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Table 2 Summary of war events that are likely causes of MHPS problems

From: The mental health and psychosocial impact of the Bougainville Crisis: a synthesis of available information

Event(s) Evidence/comment
Total deaths attributed to the war Estimates of the total number of deaths vary from 12,000 [13] to 20,000 [2] from a pre-war population of 160,000 [4]
In 1993, half way through the war, the Minister of Health had compiled the names of 10,000 people who had died [14]
Deaths due to deprivation of medical supplies Incomplete data from 18 of 23 Health Centres reported 2023 deaths from normally preventable diseases in the period January 1990–July 1991 [15]a
The blockade of all goods including medical supplies May 1990–September 1994 [16] in areas controlled by the PNG Defence Force, but lasted up to 8 years in areas controlled by the BRA [17]
Many of the 149 health facilities were destroyed and many health workers displaced [13]. Between 1992 and 1998, there were no doctors in central and southern Bougainville for a population of approximately 100,000 people [1]
Combat related deaths Estimates vary from 1000–2000 deaths for the whole war [4, 14] to 1500 deaths over about 26 months [10] b. There are reports of bodies buried in mass graves and dumped at sea from helicopters [14]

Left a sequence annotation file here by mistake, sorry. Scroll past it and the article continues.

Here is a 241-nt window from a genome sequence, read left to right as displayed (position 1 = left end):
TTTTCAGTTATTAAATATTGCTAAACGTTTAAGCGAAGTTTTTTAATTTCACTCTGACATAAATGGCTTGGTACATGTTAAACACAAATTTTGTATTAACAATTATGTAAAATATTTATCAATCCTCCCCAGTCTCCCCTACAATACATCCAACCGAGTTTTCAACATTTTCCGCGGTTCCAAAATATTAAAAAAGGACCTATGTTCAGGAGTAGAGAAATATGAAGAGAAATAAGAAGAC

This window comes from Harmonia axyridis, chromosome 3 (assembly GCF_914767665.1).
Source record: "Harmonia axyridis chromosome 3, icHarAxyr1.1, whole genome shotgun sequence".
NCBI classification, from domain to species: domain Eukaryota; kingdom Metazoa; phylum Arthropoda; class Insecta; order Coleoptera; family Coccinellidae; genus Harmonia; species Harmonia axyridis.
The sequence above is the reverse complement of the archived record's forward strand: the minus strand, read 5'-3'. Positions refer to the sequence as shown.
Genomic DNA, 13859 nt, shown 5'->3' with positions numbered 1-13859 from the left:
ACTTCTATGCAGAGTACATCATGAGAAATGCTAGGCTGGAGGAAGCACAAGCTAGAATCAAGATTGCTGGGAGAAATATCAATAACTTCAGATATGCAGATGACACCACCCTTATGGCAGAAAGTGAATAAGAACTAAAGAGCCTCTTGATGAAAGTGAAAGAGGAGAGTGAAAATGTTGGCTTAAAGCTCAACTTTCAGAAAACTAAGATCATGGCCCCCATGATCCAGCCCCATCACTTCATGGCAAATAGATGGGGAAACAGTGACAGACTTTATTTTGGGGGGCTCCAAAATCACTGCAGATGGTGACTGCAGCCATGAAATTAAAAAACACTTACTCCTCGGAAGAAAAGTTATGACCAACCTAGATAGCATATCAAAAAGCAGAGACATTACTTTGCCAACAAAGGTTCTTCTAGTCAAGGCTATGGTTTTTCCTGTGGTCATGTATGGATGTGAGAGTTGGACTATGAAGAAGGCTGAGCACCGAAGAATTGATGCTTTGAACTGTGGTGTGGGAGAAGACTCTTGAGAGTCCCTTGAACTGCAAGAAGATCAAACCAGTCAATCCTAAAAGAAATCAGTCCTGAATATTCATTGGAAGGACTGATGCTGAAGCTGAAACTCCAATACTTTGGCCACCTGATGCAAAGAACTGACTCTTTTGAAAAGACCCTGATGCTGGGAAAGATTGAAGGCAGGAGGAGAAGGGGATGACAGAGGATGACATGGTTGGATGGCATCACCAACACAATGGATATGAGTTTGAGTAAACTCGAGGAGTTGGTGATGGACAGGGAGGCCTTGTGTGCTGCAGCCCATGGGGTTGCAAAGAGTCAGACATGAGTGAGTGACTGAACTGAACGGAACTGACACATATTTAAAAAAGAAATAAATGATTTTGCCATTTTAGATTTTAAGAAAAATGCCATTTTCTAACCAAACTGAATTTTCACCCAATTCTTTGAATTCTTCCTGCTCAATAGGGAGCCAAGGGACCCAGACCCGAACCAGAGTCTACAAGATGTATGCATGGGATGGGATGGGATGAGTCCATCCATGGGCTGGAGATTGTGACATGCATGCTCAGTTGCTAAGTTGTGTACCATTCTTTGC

Extra-judicial killings murders and disappearances Investigators confirmed 158 extra-judicial killings and 13 disappearances [10, 18] b, but concluded that the number of extra judicial killings was “undoubtedly higher” ([18], p. 1)b
The alleged extra judicial killings of 374 people and the murder of 166 people was reported [15, 19]a. Additionally, there are reports of extra-judicial killings where the number killed is unknown (e.g. “a group” [15], p. 12a). It is unclear if these numbers are additional to or inclusive of those in other reports [10, 18]b
Displacement of population More than half of the population was displaced: 15,000–20,000 fled Bougainville [4]; 67,300 were internally displaced into care centres (internal refugee camps) [18] and nearly half of those in these centres were under 15 years of age [1]; and unknown numbers moved to BRA bush camps and hid independently [1]. About 50,000 people were living in care centres at the time of the cease-fire [13]
Displacement to care centres included forced relocation following the destruction of villages and the perpetration of human rights abuses within these centres [10 b, 15 a, 18 b, 19 a]
Sexual assault Reports range from the alleged sexual assault of individuals through to the sexual assault of “many” in care centres, pack rapes, individuals being murdered after being raped, women committing suicide after being raped and people being detained and sexually assaulted over weeks [10 b, 14, 15 a, 18 b, 19 a, 20]. While the numbers who were sexually assaulted is unknown, thousands of files of rape victims were destroyed by combatants who feared the implications of these records in relation to possible action regarding war crimes [4]. Reports of sexual assaults contrast with the view of there being a low pre-war incidence of sexual assault due to unique cultural factors in a largely matrilineal society [21, 22]